Wednesday, December 9, 2015
Film Review: "Lost After Dark"
Every once in a while, I’ll come across a news story about a film that you never heard of but wanting to see it after hearing about it. This was the case with “Lost after Dark”. This film is a throwback to retro 80‘s slasher horror.
The film takes place in 1984, where an honors student (Kendra Timmins) joins a group of friends for some fun away from the school dance. Their fun plans take a turn for the worse when their car runs out of gas and they’re trapped on uninhabited road. But they manage to find a farmhouse so they can get help. But what is waiting for them is a sadistic cannibalistic killer that wants them as his next meal. Now they must find a way to outrun and survive the night before they end up dead.
Going into this film, I thought that this was going to be one of those run of the mill slasher films where you either end up liking or having hatred towards it. Never did I expect that this would feel like a grindhouse film with lots of gore and effects that make the film look like it was from the eighties. But I have to say, I was amazed that I had a lot of fun with this film.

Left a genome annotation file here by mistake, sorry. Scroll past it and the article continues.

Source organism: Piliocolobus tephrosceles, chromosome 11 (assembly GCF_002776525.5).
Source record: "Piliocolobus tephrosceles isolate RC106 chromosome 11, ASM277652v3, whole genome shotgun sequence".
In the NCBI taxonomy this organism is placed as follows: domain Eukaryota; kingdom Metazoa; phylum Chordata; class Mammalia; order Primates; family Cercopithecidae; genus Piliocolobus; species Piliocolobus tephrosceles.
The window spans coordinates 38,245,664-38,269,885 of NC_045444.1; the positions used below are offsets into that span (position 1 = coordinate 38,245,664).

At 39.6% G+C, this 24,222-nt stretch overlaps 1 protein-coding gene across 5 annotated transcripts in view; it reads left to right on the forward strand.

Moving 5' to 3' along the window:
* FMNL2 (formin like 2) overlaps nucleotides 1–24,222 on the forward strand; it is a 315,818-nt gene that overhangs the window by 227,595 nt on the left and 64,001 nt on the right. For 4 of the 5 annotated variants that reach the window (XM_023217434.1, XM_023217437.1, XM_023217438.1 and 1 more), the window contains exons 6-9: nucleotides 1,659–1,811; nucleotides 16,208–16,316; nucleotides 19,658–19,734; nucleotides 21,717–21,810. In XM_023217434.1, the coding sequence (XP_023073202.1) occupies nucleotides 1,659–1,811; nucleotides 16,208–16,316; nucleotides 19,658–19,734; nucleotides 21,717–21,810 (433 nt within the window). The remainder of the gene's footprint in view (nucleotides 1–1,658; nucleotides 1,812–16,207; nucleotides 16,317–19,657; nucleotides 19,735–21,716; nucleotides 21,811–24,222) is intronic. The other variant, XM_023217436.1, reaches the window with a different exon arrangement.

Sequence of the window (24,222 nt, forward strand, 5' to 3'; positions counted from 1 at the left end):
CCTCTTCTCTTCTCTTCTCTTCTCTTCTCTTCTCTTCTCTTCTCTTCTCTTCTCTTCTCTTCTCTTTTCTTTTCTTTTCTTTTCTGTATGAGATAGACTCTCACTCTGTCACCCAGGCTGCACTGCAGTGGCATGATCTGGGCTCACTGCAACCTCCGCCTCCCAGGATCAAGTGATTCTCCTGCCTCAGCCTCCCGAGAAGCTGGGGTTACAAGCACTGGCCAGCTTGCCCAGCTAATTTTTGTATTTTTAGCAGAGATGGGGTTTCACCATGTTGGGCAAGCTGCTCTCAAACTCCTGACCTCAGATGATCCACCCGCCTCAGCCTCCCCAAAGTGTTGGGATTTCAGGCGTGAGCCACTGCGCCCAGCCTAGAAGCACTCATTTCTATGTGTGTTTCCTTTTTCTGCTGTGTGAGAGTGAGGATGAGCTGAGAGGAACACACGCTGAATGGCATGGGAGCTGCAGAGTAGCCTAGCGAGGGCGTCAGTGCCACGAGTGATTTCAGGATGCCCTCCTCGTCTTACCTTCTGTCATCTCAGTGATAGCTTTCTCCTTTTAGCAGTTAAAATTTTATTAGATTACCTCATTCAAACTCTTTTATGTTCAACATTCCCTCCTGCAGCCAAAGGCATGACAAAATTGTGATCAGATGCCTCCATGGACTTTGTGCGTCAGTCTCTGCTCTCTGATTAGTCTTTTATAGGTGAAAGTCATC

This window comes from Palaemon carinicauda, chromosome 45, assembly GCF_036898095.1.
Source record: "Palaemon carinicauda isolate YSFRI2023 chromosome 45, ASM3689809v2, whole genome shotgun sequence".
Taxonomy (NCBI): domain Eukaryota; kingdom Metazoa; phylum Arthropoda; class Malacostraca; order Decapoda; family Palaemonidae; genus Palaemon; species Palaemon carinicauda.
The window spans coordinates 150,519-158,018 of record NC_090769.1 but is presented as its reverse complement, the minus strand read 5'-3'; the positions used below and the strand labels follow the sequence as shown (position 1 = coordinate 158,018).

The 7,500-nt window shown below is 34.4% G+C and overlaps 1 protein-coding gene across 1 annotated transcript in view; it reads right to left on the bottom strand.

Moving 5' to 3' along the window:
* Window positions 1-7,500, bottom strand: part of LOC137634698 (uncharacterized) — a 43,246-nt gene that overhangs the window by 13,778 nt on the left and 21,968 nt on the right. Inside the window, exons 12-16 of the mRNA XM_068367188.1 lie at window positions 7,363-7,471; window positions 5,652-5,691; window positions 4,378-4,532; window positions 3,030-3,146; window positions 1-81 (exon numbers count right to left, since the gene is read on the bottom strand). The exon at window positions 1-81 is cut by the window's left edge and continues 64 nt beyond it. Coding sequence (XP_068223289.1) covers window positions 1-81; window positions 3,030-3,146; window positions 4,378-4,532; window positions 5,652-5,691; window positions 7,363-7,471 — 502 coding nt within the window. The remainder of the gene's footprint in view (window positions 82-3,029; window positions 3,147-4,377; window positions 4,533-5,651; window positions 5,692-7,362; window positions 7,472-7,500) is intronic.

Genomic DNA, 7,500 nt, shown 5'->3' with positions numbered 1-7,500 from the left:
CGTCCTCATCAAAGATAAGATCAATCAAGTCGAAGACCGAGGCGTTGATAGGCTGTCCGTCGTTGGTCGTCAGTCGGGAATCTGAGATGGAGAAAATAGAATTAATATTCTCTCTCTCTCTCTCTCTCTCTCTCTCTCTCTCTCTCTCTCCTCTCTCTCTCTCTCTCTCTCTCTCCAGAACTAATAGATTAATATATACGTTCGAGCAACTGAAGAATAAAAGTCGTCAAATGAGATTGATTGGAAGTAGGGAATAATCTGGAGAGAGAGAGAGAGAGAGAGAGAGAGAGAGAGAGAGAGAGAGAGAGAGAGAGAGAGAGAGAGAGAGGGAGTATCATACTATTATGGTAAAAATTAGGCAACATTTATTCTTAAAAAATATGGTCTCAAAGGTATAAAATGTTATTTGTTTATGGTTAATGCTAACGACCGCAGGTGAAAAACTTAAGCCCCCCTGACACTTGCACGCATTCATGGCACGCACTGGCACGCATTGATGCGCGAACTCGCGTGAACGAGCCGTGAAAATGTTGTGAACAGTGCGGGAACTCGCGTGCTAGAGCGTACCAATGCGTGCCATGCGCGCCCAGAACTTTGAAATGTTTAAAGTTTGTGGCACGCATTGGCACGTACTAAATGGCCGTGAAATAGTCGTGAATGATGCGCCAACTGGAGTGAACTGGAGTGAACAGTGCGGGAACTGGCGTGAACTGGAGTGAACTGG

One of things that I liked about “Lost after Dark” was Ian Kessner’s directing. One of the things that he does well is to make the scenes interesting and fun to watch. Whether it was the way he approaches the death scenes to making the performances feel campy, Kessner does a very good job making sure those are effective. If those weren’t effective, this could’ve been an average slasher at best. Thankfully, that wasn’t the case as those worked very well here. The other thing that I liked was the way that this had the feel of a grindhouse film. Whether it’s the effects used to make it feel like it was shot in the late seventies to early eighties to amount of blood is used, everything that feel that it was a lost film from that time period. It added to film and not become a hindrance. The screenplay written by Kessner and Bo Ransdell does a very good job building the suspense throughout. I liked, how they were able to do that by making sure the action isn’t rushed and focus on character development instead. It made me more interested in the characters as it focuses on them for most of the first half of the film. It setups for a very bloody and entertaining second half. The other thing that both of the writers did well was the way they were creative with the death scenes. There were a lot of them but it didn’t feel repetitive. It had the shock value that makes films like this play well with horror fans and it also helped that the scenes moved at a good pace from a story standpoint.
There have been many films that have tried the grindhouse approach but this is one of the better ones. With its very good directing and a screenplay that is effective, “Lost after Dark” is a fun slasher film that looked like it came from eighties.
Review Rating: Four Stars.